Advertisement

The highlands in the space age

  • L. E. Giddings
Part of the Monographiae Biologicae book series (MOBI, volume 40)

Abstract

It is common knowledge that the United States and the U.S.S.R. and perhaps others can survey any part of the Earth from space. Both countries launch satellites for ‘classified purposes’ as well as for more public purposes. Some details even of the military flights do reach the general public.

Keywords

Remote Sensing Landsat Image Meteorological Satellite Highland Area NOAA Satellite 
These keywords were added by machine and not by the authors. This process is experimental and the keywords may be updated as the learning algorithm improves.

Preview

Unable to display preview. Download preview PDF.

Unable to display preview. Download preview PDF.

References

  1. 1.
    Adams, J. S. et al. 1971. Development of Remote Methods for Obtaining Soil Information (Gamma Ray Detectors and Methods for Remote Sensing of Rocks and Soils), Report, Rice University, Houston 72N24454Google Scholar
  2. 2.
    Allied Research Associates, Inc., Meteorological Data Catalog for the Applications Technology Satellite, ATS-1 User’s Guide, Volume 1, NSA-GSFC, Greenbelt, Maryland (1967) N71-11601 and N68-37369; ATS III User’s Guide and Data Catalog, including ATS-I Data Catalog (second part) and ATS-II Summary (1969). N71-11602; see also N71-11603, N71-11604, N71-26621, and N72-33849.Google Scholar
  3. 3.
    Allison, L. J., E. B. Rodgers, T. T. Wilheit, & R. Wexler. 1975. A Multisensor Analysis pf Nimbus 5 Data Recorded on January 22, 1973, NASA Technical Note D-7911, Goddard Space Flight Center, National Aeronautics and Space Administration, Greenbelt 74N22115.Google Scholar
  4. 4.
    Amaral, G. 1974. Remote Sensing Applications for Geology and Mineral Resources in the Brazilian Amazon Region, in Seminar on Space Applications of Direct Interest to Developing Countries, Sao Jose dos Campos, Brasil 75A22541.Google Scholar
  5. 5.
    Apollo Earth Photographs Index Maps, 1970. Apollo Missions 6, 7 and 9, NASA REDAF-51-00301, Houston.Google Scholar
  6. 6.
    Apollo Synoptic Photography Catalog, Technology Application Center, University of New Mexico, Albuquerque 87106.Google Scholar
  7. 7.
    Arnold, H. J. P. 1974. The Camera’s Role in Remote Sensing from Space. Fundamentals of Remote Sensing. Proceedings of the First Technical Session, London 75A30836.Google Scholar
  8. 8.
    Carter, W. D. 1974. Tectolinear Interpretation of an ERTS-1 Mosaic, La Paz Area, Southwest Bolivia, Southeast Peru, and Northern Chile, presented at the Committee on Space Research, Seventeenth Plenary Meeting, San Jose dos Campos, Brazil.Google Scholar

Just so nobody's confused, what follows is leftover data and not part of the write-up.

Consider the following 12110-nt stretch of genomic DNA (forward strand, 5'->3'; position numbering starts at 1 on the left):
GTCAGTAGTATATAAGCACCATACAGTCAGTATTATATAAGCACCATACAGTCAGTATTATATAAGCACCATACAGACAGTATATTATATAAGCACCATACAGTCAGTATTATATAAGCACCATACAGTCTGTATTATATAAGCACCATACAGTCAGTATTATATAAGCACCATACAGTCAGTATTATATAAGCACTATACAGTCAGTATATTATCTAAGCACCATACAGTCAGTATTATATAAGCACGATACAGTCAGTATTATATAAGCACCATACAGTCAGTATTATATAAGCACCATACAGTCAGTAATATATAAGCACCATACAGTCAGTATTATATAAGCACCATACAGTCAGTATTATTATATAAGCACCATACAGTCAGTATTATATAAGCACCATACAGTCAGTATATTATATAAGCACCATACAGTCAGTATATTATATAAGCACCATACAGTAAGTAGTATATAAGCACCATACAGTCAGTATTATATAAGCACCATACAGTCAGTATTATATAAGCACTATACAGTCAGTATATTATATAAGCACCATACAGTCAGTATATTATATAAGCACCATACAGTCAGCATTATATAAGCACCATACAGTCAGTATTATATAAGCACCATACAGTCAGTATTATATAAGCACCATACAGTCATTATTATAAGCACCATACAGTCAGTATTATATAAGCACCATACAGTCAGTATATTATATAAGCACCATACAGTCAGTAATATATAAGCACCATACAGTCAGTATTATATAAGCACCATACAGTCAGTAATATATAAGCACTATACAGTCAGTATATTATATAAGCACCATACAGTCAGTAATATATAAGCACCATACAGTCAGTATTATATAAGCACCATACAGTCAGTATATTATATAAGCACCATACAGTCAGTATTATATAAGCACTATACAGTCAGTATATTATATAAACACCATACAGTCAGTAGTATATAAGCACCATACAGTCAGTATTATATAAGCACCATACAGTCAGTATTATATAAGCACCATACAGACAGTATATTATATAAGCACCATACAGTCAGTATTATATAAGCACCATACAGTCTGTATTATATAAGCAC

9. 9.
    ‘Earth Photographs from Gemini III, IV and V,’ NASA SP-129, U.S. Government Printing Office, Washington (1967).Google Scholar
  10. 10.
    ‘Earth Photographs from Gemini VI through XIII’, NASA SP-171, U.S. Government Printing Office, Washington (1968) 69N28909Google Scholar
  11. 11.
    Entres, S. L. 1974. Fundamentals of Remote Sensing of the Earth. Fundamentals of Remote Sensing, Proceedings of the First Technical Session, London A7530831.Google Scholar
  12. 12.
    Environmental Satellite Imagery (key to Meteorological Records Documentation No. 5. 4), National Oceanic and Atmospheric Administration, U.S. Department of Commerce (monthly Publication), Washington.Google Scholar
  13. 13.
    Estes, John E. & Leslie W. Senger. 1974. Remote Sensing, Techniques for Environmental Analysis’, Hamilton, Santa Barbara 74A25105Google Scholar
  14. 14.
    “Exploring Space with a Camera”, NASA SP-168, U.S. Government Printing Office, Washington (1968) 68N34870.Google Scholar
  15. 15.
    Gemini Synoptic Photography Catalog, Technology Application Center, University of New Mexico, Albuquerque 87106.Google Scholar
  16. 16.
    Giddings, L. E. 1977. “Bolivia Desde el Espacio”, National Technical Information Service, PB262889.Google Scholar
  17. 17.
    Giddings, L. E. 1977. ‘Gemini Photographs of the World’, Complete Index. NASA-JSC-12875. N77-27472.Google Scholar
  18. 18.
    Giddings, L. E. 1975. Index Maps for Gemini Earth Photography, NASA-JSC-09581 N75-28502.Google Scholar
  19. 19.
    Giddings, L. E. 1978. Mexico Desde el Espacio, Comision Ejecutivo del Territorio Nacional, Mexico City.Google Scholar
  20. 20.
    Giddings, L. E. 1977. Near Earth Photographs from the Apollo Missions and the Apollo-Soyuz Test Project NASA-12947. In four parts N78-17436 through 17439.Google Scholar
  21. 21.